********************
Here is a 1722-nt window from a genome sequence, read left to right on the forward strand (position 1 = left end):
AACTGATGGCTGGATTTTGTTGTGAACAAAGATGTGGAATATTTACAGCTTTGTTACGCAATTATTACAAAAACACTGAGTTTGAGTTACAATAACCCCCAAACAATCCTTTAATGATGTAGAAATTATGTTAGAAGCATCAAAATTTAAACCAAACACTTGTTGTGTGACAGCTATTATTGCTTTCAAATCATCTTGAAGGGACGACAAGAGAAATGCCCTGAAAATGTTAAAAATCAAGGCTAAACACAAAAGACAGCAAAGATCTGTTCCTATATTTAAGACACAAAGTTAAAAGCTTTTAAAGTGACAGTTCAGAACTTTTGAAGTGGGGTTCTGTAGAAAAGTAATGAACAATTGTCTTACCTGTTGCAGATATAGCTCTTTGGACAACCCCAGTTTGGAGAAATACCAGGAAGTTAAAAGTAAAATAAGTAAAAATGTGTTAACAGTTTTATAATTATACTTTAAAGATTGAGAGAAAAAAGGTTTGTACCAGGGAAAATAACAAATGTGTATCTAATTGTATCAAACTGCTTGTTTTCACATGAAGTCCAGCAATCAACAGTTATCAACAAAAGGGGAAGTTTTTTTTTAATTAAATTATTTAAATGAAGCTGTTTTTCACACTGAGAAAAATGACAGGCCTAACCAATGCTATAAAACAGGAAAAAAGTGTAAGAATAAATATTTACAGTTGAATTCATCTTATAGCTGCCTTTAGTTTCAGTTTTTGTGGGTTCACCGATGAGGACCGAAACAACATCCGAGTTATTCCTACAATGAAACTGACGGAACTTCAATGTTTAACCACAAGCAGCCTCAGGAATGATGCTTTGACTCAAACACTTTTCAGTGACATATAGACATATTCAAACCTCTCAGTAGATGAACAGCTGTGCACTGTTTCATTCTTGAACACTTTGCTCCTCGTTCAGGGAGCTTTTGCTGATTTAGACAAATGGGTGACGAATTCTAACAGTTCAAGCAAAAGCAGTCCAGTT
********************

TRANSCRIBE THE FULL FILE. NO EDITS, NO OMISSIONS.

Here is a 1722-nt window from a genome sequence, read left to right on the forward strand (position 1 = left end):
AACTGATGGCTGGATTTTGTTGTGAACAAAGATGTGGAATATTTACAGCTTTGTTACGCAATTATTACAAAAACACTGAGTTTGAGTTACAATAACCCCCAAACAATCCTTTAATGATGTAGAAATTATGTTAGAAGCATCAAAATTTAAACCAAACACTTGTTGTGTGACAGCTATTATTGCTTTCAAATCATCTTGAAGGGACGACAAGAGAAATGCCCTGAAAATGTTAAAAATCAAGGCTAAACACAAAAGACAGCAAAGATCTGTTCCTATATTTAAGACACAAAGTTAAAAGCTTTTAAAGTGACAGTTCAGAACTTTTGAAGTGGGGTTCTGTAGAAAAGTAATGAACAATTGTCTTACCTGTTGCAGATATAGCTCTTTGGACAACCCCAGTTTGGAGAAATACCAGGAAGTTAAAAGTAAAATAAGTAAAAATGTGTTAACAGTTTTATAATTATACTTTAAAGATTGAGAGAAAAAAGGTTTGTACCAGGGAAAATAACAAATGTGTATCTAATTGTATCAAACTGCTTGTTTTCACATGAAGTCCAGCAATCAACAGTTATCAACAAAAGGGGAAGTTTTTTTTTAATTAAATTATTTAAATGAAGCTGTTTTTCACACTGAGAAAAATGACAGGCCTAACCAATGCTATAAAACAGGAAAAAAGTGTAAGAATAAATATTTACAGTTGAATTCATCTTATAGCTGCCTTTAGTTTCAGTTTTTGTGGGTTCACCGATGAGGACCGAAACAACATCCGAGTTATTCCTACAATGAAACTGACGGAACTTCAATGTTTAACCACAAGCAGCCTCAGGAATGATGCTTTGACTCAAACACTTTTCAGTGACATATAGACATATTCAAACCTCTCAGTAGATGAACAGCTGTGCACTGTTTCATTCTTGAACACTTTGCTCCTCGTTCAGGGAGCTTTTGCTGATTTAGACAAATGGGTGACGAATTCTAACAGTTCAAGCAAAAGCAGTCCAGTT